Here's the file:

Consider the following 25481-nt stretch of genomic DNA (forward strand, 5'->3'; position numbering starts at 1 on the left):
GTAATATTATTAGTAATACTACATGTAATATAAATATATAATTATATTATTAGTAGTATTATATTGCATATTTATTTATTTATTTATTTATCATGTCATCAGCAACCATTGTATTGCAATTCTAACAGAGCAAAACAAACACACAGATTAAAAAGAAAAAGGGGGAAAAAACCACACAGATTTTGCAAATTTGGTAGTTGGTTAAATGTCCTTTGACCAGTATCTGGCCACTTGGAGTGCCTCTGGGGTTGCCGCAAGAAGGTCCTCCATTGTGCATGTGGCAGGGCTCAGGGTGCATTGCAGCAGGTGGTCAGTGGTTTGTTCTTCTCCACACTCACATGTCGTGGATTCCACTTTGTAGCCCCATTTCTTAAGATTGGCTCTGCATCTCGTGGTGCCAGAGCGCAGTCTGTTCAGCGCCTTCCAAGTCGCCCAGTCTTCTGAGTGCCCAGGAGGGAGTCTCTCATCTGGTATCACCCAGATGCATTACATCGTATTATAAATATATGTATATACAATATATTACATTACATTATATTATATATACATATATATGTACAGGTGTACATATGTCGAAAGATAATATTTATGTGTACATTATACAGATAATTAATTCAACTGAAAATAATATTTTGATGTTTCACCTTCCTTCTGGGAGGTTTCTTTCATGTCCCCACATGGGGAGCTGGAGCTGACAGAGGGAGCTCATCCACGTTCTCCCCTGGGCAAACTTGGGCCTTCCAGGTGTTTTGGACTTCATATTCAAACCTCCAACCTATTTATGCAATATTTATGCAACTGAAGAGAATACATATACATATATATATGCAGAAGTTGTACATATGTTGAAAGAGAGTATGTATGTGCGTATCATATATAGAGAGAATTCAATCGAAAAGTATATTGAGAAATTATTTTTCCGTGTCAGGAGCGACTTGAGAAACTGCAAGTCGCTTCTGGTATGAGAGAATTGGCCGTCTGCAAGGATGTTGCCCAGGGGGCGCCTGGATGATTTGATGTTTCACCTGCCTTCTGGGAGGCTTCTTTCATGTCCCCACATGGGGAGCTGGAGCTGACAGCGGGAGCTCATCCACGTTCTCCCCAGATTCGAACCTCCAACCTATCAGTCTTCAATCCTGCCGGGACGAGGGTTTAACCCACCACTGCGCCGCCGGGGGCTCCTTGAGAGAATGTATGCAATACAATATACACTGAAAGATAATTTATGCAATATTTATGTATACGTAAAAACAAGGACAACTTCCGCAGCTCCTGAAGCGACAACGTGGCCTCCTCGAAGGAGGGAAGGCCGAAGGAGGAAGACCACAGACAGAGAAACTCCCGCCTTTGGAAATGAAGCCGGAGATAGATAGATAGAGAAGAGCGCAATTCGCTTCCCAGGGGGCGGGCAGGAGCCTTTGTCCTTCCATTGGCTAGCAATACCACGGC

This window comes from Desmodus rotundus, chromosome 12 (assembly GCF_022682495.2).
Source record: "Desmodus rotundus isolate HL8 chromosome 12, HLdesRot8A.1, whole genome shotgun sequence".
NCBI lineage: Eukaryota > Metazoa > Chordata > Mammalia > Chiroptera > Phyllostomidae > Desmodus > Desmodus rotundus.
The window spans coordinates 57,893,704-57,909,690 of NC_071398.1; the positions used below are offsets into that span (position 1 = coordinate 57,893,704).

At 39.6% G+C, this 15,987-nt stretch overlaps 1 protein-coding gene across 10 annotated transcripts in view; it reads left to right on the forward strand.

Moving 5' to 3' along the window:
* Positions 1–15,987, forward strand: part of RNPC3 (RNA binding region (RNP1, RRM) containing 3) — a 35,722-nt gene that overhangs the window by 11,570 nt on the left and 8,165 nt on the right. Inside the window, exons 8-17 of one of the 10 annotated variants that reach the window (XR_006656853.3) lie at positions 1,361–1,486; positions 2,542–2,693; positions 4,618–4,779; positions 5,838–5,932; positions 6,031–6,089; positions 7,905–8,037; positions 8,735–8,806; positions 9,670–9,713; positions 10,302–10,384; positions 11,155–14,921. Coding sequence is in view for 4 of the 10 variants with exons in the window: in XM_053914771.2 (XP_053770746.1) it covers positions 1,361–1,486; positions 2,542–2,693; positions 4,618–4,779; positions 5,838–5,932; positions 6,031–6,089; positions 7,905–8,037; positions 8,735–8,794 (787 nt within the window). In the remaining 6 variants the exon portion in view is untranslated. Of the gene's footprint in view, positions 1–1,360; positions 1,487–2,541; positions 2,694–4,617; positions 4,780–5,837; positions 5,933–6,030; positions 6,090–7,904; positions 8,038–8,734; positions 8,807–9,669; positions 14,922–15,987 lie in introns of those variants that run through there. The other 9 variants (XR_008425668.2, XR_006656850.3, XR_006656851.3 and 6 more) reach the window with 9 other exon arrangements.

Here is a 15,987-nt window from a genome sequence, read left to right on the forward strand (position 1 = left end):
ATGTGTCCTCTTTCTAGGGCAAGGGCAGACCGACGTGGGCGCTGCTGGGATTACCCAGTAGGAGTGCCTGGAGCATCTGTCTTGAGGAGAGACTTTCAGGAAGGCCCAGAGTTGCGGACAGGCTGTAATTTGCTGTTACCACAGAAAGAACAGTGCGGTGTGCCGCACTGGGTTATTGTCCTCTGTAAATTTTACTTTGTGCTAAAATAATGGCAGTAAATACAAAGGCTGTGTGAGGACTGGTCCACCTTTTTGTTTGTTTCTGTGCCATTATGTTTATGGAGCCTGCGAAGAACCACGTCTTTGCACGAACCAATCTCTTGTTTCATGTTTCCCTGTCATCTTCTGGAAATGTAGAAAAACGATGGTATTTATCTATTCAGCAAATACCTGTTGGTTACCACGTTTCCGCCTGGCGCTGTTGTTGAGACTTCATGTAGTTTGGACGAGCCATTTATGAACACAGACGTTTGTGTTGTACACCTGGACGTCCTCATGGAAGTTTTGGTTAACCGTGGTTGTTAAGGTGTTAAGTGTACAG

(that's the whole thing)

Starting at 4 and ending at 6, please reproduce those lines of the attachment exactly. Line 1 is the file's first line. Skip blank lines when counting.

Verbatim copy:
Source record: "Desmodus rotundus isolate HL8 chromosome 12, HLdesRot8A.1, whole genome shotgun sequence".
NCBI lineage: Eukaryota > Metazoa > Chordata > Mammalia > Chiroptera > Phyllostomidae > Desmodus > Desmodus rotundus.
The window spans coordinates 57,893,704-57,909,690 of NC_071398.1; the positions used below are offsets into that span (position 1 = coordinate 57,893,704).